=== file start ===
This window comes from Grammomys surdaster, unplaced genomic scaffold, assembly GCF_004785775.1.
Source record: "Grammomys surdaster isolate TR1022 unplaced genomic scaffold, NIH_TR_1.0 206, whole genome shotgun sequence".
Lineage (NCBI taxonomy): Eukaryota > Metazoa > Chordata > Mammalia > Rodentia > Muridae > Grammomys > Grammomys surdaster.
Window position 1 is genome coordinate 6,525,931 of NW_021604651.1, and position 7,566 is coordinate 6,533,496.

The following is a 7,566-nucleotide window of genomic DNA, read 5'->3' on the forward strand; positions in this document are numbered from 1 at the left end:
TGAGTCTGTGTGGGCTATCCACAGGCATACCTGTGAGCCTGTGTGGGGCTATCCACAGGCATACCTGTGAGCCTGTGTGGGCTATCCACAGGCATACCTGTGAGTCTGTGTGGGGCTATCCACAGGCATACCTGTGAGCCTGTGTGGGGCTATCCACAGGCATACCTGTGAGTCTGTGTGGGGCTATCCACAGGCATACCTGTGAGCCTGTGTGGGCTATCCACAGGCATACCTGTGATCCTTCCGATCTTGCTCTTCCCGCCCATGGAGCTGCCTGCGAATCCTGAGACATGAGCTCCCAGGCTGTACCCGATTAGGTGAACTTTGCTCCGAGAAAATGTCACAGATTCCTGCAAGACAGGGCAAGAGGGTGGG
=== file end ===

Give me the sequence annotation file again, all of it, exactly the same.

This window comes from Grammomys surdaster, unplaced genomic scaffold, assembly GCF_004785775.1.
Source record: "Grammomys surdaster isolate TR1022 unplaced genomic scaffold, NIH_TR_1.0 206, whole genome shotgun sequence".
Lineage (NCBI taxonomy): Eukaryota > Metazoa > Chordata > Mammalia > Rodentia > Muridae > Grammomys > Grammomys surdaster.
Window position 1 is genome coordinate 6,525,931 of NW_021604651.1, and position 7,566 is coordinate 6,533,496.

The following is a 7,566-nucleotide window of genomic DNA, read 5'->3' on the forward strand; positions in this document are numbered from 1 at the left end:
TGAGTCTGTGTGGGCTATCCACAGGCATACCTGTGAGCCTGTGTGGGGCTATCCACAGGCATACCTGTGAGCCTGTGTGGGCTATCCACAGGCATACCTGTGAGTCTGTGTGGGGCTATCCACAGGCATACCTGTGAGCCTGTGTGGGGCTATCCACAGGCATACCTGTGAGTCTGTGTGGGGCTATCCACAGGCATACCTGTGAGCCTGTGTGGGCTATCCACAGGCATACCTGTGATCCTTCCGATCTTGCTCTTCCCGCCCATGGAGCTGCCTGCGAATCCTGAGACATGAGCTCCCAGGCTGTACCCGATTAGGTGAACTTTGCTCCGAGAAAATGTCACAGATTCCTGCAAGACAGGGCAAGAGGGTGGG